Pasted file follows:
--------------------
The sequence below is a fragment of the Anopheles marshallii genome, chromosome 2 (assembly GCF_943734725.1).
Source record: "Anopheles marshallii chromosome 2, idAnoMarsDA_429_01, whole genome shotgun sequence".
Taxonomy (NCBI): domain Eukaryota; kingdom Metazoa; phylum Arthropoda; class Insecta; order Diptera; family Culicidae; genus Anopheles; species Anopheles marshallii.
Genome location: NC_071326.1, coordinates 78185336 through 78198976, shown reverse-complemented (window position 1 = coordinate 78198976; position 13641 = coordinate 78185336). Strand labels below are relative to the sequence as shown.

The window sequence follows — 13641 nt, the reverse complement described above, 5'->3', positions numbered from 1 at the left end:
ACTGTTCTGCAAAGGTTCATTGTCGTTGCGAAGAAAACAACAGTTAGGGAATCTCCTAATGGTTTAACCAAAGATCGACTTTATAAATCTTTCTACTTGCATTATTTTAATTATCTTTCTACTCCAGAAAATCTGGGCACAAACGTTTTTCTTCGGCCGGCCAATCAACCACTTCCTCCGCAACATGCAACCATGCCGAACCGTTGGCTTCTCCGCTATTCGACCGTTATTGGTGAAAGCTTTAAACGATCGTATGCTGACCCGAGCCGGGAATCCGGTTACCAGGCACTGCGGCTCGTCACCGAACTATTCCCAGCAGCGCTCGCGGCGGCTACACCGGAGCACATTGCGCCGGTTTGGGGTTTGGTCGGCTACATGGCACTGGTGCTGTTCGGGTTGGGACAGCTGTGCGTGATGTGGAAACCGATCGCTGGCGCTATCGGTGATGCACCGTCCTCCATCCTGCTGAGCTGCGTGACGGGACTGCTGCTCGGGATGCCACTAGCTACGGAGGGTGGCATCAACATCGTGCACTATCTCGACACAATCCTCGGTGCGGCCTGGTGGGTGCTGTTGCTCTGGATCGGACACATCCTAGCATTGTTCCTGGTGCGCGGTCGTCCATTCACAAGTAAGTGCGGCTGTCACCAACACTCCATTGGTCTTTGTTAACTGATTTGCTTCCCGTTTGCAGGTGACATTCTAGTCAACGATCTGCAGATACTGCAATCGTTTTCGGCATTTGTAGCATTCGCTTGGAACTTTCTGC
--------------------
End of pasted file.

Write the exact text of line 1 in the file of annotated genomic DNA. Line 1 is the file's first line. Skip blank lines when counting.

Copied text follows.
The sequence below is a fragment of the Anopheles marshallii genome, chromosome 2 (assembly GCF_943734725.1).